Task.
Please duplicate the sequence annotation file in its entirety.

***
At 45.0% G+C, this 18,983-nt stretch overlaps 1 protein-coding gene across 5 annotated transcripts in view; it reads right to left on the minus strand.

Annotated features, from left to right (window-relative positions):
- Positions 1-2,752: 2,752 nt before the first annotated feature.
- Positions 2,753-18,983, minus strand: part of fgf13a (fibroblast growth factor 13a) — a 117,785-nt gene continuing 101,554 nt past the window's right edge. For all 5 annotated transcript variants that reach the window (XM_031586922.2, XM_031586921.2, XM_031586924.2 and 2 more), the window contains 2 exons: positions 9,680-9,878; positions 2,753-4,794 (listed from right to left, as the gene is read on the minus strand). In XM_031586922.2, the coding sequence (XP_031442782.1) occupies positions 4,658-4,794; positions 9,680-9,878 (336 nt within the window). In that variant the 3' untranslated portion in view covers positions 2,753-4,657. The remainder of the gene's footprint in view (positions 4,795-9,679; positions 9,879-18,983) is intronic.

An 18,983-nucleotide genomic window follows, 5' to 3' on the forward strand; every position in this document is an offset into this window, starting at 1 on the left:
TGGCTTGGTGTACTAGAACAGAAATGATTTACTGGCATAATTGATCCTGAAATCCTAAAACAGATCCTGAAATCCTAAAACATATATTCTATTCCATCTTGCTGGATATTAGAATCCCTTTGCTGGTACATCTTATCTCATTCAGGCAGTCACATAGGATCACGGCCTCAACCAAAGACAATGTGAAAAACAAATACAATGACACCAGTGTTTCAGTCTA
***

At 45.0% G+C, this 18,983-nt stretch overlaps 1 protein-coding gene across 5 annotated transcripts in view; it reads right to left on the minus strand.

Annotated features, from left to right (window-relative positions):
- Positions 1-2,752: 2,752 nt before the first annotated feature.
- Positions 2,753-18,983, minus strand: part of fgf13a (fibroblast growth factor 13a) — a 117,785-nt gene continuing 101,554 nt past the window's right edge. For all 5 annotated transcript variants that reach the window (XM_031586922.2, XM_031586921.2, XM_031586924.2 and 2 more), the window contains 2 exons: positions 9,680-9,878; positions 2,753-4,794 (listed from right to left, as the gene is read on the minus strand). In XM_031586922.2, the coding sequence (XP_031442782.1) occupies positions 4,658-4,794; positions 9,680-9,878 (336 nt within the window). In that variant the 3' untranslated portion in view covers positions 2,753-4,657. The remainder of the gene's footprint in view (positions 4,795-9,679; positions 9,879-18,983) is intronic.

An 18,983-nucleotide genomic window follows, 5' to 3' on the forward strand; every position in this document is an offset into this window, starting at 1 on the left:
TGGCTTGGTGTACTAGAACAGAAATGATTTACTGGCATAATTGATCCTGAAATCCTAAAACAGATCCTGAAATCCTAAAACATATATTCTATTCCATCTTGCTGGATATTAGAATCCCTTTGCTGGTACATCTTATCTCATTCAGGCAGTCACATAGGATCACGGCCTCAACCAAAGACAATGTGAAAAACAAATACAATGACACCAGTGTTTCAGTCTA